None of this is to say itself is a dry, political affair. The site’s tone is less foreign policy and more Vice, with articles ranging from "14 Make-up Tutorials to Slay Your Eid Selfies" to breaking-news coverage on suicide bombings in Saudi Arabia. 

The site is split into Beyoncé-inspired categories, including #Fire, #Fierce and #Woke, all of which would likely be incomprehensible to anyone over the age of 30.

Al-Khatahtbeh is a savvy Millennial – she takes a constant stream of selfies, and posts on Snapchat throughout her meeting with Campaign, displaying almost baffling multitasking skills. 

She has also appeared on the Teen Vogue YouTube channel in a series called "Ask a Muslim Girl", answering questions on what dating is like, the significance of the hijab and what she thinks of Donald Trump. 

So, what does she think of him?

"I’m in total shock that it’s become socially acceptable for people to be so outwardly racist," she says. "I’m in disbelief that a prospective presidential candidate can say such racist and horrible things, [counter] to American principles."

But for Al-Khatahtbeh, Trump’s comments – earlier in his campaign he suggested a mass ban on Muslims entering the country – represent "a lot of deep-seated resentment that millions of Americans harbour". She adds: "Every Muslim person who wears a headscarf is one hate crime away from a life or death situation."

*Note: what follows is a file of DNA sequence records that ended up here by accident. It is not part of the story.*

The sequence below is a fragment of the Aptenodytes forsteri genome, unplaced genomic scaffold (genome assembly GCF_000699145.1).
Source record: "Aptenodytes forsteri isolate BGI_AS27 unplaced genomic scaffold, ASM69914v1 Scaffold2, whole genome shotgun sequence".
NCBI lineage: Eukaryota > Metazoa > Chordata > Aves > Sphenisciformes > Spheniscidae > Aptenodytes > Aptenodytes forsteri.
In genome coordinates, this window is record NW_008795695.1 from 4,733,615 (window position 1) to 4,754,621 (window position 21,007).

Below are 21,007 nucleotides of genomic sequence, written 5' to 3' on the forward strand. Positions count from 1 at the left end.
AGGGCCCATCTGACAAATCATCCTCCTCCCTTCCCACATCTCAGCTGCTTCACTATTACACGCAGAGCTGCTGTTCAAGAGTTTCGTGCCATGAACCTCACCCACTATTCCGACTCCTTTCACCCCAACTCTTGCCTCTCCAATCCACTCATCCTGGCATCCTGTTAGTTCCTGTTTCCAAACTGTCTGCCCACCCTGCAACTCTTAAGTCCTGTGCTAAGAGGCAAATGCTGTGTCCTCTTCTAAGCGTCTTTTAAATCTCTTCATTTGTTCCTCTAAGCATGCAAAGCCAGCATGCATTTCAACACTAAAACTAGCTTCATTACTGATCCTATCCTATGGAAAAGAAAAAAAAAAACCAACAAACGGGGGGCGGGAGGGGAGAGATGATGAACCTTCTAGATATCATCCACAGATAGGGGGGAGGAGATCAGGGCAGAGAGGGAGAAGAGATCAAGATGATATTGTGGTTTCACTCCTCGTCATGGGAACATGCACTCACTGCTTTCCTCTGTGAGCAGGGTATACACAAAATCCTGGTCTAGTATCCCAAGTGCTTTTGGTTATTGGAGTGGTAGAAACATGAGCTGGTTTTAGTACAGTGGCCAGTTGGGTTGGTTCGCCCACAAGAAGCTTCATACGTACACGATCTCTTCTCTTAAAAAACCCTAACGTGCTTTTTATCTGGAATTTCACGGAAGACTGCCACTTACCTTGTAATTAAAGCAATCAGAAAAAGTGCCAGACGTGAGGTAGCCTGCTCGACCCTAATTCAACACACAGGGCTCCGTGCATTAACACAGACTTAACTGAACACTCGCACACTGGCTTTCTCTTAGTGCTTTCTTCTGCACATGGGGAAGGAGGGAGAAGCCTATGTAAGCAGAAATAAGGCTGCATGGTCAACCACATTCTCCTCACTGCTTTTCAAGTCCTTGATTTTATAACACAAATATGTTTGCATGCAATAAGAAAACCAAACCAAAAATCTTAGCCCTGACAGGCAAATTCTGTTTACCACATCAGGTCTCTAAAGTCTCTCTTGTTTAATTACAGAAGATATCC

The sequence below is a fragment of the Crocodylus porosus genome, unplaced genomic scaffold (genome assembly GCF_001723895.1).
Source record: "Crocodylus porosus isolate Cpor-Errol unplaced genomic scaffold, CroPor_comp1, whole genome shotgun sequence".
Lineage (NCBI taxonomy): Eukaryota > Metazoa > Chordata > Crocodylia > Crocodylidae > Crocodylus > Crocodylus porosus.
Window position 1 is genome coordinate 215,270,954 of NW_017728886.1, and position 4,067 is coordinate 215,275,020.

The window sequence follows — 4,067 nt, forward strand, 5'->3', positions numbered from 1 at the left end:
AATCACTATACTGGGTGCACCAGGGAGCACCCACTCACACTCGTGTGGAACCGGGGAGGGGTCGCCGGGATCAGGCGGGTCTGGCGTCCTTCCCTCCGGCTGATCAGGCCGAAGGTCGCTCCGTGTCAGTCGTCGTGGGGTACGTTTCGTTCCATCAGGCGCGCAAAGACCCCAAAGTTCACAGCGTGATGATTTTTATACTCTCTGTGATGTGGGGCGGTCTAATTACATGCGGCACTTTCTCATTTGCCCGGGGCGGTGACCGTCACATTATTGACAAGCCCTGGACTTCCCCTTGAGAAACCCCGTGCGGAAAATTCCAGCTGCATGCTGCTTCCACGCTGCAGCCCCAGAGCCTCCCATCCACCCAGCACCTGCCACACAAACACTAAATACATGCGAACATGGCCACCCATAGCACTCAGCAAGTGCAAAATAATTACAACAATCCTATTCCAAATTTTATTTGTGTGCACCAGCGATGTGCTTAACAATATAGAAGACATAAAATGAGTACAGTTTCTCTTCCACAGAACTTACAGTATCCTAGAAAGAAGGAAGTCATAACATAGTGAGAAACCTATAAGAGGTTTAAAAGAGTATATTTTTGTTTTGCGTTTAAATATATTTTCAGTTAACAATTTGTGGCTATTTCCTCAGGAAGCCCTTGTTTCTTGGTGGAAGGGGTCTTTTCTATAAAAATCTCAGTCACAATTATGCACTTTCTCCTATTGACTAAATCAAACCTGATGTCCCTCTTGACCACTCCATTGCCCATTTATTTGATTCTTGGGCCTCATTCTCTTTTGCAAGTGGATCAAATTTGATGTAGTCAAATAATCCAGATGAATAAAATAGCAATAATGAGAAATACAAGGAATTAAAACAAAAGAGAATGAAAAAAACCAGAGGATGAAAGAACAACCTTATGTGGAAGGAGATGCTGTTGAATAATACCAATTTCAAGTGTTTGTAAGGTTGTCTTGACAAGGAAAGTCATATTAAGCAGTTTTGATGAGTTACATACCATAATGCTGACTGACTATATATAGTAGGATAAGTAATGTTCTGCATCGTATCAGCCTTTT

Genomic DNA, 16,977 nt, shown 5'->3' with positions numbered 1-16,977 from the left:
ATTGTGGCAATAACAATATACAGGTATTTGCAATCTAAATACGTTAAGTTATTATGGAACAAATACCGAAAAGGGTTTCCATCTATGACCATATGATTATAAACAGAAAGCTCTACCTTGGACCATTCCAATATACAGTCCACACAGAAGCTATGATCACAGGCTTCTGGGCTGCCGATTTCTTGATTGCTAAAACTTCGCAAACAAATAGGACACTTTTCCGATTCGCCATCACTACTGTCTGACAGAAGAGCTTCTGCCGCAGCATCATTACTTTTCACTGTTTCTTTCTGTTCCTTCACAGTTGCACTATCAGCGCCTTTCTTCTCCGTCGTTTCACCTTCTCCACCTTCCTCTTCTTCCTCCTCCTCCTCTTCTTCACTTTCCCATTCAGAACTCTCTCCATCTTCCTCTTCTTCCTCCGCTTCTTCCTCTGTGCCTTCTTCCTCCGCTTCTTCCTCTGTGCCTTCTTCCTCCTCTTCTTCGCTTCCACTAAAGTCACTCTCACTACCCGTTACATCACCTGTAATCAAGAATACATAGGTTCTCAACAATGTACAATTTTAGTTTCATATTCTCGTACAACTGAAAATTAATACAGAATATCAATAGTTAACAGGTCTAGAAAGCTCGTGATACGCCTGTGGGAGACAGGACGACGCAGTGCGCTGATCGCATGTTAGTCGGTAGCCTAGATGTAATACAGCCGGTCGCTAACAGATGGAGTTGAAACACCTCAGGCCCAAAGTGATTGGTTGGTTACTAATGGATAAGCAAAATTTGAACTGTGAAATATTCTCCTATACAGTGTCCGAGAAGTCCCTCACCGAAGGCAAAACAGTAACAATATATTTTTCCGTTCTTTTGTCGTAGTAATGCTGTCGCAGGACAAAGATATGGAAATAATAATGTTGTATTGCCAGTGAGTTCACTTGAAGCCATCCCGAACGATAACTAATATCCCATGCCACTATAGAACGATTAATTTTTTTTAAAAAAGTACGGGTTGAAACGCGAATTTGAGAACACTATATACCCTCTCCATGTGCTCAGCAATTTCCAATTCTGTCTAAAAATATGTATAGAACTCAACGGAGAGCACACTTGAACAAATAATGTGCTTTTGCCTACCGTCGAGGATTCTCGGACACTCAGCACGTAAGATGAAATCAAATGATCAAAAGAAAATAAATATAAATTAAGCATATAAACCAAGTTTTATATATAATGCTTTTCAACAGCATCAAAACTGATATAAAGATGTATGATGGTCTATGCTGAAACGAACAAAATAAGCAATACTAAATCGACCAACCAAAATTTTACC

Facing up to the threat

This might feel like an exaggeration to anyone who doesn’t stick their head above the parapet for a living. But Al-Khatahtbeh has had to brush off threats, online and offline, almost from the beginning.

Her subject matter is perfect fodder for the rising tide of trolls who, with little threat of real-life consequences, are free to set up temporary social-media accounts, hurl abuse at their targets and then disappear.

Al-Khatahtbeh is a woman, vocal feminist and Muslim, all three of which seem to set off a particularly virulent online crowd. She describes the online harassment as "horrible," but adds that increased levels of negativity mean the message is getting through, however unwilling a certain subterranean section of the internet is to hear it.

"It’s the double-edged sword of social media and the internet – the same platform that gives us a fighting chance can also be used to harass us," she adds. "It does [have an] impact [on] us personally."

A voice for Muslims

Al-Khatahtbeh is, in some senses, one of the lucky ones. She lives in the US, had a good education, went to college and has strong support from her family. Does she feel under-qualified to speak for Muslim women in, say, Algeria, or Syria?

She acknowledges that the site is geared to a Western audience, pointing out that articles are published in English: "I do have a different lived experience, it’s privileged, and I have experienced a different set of issues.